Published: March 3rd 2011February 26th 2011
Climing Montagne des Signaux
From the top one has great views of Port Louis.
Mauritius is the biggest of the Mascarene Isles, Reunion and Rodrigues being the other ones.
Although first discovered by the Portuguese, the Dutch were first to settle there. It became however French territory before becoming a British possession. As a consequence we have today a very unique and rather complex linguistic situation. I think Belgium could take some lessons here. The official language is English, it is mainly used for administrative purposes. French is mainly used for business while creole is really the 'local' language. As 70% of the population is from Indian origin, Indian languages are also spoken and so is Chinese by the 3% Chinese minority. We could speak English or French with any person we met, whatever his/her ethnic background, what a dream...
Most of the places have French names such as 'Grande Baie', 'Cap Malheureux', 'Pamplemousses', 'Baie du Tombeau', 'Trou aux Biches' etc...
Our visit there had nothing to do with lavish beach resorts, in fact ... much better. We were visiting my brother and his family who are living there. So nothing to do with those walled resorts with guards at the entrance, which look more like prisons than holiday places.
We had a
great time, either staying at Johan and Petra's nice house or visiting the island.
The capital, Port Louis is also Mauritius' main harbour and a very active city. The sea front called "le Caudan" is a prime area with offices, shops and restaurants. There is also a colourful traditional market and a china town quarter. One of the main items sold to tourists is vanilla. It is difficult to get away without buying any if ever you show just a bit of curiosity. We came home with so much vanilla that we are now considering starting our own business!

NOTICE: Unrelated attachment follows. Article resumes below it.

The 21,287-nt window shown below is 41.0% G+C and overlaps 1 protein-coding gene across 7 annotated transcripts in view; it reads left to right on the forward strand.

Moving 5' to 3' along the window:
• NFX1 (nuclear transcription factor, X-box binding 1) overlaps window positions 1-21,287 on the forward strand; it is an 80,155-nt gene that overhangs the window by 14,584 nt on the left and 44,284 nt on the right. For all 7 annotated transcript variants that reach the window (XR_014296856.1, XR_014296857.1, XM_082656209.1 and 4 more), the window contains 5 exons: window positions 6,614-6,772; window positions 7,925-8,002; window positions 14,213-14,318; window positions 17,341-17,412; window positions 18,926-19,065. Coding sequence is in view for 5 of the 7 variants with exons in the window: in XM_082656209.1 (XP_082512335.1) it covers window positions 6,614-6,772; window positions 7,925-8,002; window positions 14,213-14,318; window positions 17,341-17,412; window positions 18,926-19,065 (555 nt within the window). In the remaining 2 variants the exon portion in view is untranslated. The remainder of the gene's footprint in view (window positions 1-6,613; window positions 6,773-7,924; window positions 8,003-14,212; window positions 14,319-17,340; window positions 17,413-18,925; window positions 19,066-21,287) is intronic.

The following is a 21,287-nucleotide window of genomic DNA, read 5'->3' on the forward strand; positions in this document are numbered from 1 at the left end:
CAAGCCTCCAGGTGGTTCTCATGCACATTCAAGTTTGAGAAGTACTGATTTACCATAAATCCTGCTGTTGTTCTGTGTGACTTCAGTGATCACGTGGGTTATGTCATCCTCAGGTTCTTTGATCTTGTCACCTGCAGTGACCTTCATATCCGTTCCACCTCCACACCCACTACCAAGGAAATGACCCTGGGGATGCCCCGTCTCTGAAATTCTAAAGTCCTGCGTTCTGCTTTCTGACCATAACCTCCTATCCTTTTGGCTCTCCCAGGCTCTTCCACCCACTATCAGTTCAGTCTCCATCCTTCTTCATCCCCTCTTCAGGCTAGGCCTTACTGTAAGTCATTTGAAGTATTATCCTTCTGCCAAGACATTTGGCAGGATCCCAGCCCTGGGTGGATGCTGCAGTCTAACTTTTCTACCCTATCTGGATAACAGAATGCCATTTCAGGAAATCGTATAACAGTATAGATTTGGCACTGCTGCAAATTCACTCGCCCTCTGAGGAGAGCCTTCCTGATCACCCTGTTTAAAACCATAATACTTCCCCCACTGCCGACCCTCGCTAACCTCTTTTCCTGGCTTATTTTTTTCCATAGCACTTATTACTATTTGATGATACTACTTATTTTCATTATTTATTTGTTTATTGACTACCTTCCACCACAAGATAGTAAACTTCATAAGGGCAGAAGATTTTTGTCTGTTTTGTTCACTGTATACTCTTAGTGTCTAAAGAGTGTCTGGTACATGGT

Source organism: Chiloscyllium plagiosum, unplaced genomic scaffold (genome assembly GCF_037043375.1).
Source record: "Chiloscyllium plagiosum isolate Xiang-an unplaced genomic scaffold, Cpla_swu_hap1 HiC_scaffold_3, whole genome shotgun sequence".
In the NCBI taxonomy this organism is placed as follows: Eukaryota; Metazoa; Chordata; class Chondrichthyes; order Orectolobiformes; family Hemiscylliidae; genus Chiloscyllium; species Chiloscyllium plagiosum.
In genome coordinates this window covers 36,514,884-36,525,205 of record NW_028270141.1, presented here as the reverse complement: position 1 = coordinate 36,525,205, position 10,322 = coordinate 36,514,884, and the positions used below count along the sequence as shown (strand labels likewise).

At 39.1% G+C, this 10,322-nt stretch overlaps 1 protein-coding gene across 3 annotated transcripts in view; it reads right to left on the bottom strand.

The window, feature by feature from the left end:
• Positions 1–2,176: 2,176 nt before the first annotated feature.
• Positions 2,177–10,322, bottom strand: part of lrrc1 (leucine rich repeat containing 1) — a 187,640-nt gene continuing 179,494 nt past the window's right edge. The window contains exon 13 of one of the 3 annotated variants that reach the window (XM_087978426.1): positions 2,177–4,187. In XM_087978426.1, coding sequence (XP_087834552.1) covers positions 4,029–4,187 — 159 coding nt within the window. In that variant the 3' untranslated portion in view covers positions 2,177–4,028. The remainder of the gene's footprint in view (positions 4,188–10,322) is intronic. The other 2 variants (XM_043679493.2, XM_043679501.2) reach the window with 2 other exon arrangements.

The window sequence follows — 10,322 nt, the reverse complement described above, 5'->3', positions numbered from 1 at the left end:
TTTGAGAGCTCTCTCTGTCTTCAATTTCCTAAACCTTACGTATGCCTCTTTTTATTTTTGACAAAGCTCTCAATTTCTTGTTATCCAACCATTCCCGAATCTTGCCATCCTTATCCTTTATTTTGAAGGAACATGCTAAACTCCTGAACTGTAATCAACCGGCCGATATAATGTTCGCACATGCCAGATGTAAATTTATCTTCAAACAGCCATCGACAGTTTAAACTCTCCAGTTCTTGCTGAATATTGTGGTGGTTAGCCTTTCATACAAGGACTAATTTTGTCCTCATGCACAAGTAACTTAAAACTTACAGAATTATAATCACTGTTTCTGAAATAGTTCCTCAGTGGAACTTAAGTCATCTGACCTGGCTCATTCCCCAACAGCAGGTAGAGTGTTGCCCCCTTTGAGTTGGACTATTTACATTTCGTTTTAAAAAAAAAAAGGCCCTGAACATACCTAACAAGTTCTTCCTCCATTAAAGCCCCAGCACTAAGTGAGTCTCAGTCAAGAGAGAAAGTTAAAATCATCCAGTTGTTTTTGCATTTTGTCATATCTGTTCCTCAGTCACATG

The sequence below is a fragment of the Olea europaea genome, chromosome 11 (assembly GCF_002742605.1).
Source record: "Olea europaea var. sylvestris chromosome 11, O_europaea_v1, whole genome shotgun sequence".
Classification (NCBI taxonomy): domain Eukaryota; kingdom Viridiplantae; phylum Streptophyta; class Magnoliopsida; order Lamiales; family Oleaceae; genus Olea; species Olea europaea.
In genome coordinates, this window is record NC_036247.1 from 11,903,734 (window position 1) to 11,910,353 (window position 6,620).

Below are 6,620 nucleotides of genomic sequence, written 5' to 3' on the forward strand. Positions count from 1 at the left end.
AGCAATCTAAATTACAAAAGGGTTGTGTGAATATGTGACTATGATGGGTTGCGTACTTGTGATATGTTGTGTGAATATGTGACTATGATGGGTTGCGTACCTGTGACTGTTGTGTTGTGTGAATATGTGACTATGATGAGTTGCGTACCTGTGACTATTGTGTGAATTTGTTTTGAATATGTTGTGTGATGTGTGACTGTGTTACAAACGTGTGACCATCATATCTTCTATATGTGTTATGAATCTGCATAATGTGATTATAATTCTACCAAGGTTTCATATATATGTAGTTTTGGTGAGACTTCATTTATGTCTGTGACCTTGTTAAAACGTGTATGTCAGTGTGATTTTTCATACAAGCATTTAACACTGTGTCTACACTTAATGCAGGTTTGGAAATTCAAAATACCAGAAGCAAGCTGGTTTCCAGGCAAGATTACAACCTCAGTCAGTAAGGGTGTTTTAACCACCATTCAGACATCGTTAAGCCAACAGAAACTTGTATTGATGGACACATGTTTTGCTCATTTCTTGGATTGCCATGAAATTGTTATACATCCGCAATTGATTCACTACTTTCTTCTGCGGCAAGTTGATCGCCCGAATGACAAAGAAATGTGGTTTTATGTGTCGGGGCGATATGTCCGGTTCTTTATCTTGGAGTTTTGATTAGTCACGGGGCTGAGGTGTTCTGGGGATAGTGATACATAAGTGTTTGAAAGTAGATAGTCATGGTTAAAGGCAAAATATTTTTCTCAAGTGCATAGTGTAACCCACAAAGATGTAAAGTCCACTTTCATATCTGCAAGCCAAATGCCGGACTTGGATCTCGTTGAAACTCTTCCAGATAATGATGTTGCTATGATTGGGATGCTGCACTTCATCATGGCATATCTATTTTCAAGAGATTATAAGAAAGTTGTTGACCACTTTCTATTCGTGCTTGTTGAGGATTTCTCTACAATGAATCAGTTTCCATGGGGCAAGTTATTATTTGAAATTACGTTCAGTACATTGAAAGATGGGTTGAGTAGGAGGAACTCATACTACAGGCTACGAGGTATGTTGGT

We also very much enjoyed visiting the beautiful botanical gardens of Pamplemousses. They are a must to be recommended.
The beaches are fantastic, but there is a but! A great part of the coastline is not accessible as resorts were built there and you don't have direct access if you don't stay in a resort. Another part is taken by "pieds dans l'eau", i.e. beach houses belonging to the better off on the island.
There are however a few very nice public beaches with plenty of parking spaces. Most people however drive onto the beach as close as
possible to the empty spots they find. You access the beach by walking (or driving) through a huge 'pre-beach' area shaded by trees. Locals stay and camp there for several days while enjoying the beach.
Most of the inner part of the island is covered with sugar cane, which is still a major part of the economy. To be honest we were less interested in sugar cane, what was more interesting is one the the offsprings of this industry: rum distilleries. The differences between "rhum agricole" and "rhum traditionel" are no secret for us anymore, hups...
The western part of the island is hilly and really beautiful, the Black River Gorges national Park is a must. The highest 'mountain' is 828 meters, nothing to do with the most 3,000 meters of the Reunion peaks.
I will leave you now to enjoy the pictures.
There are more photos below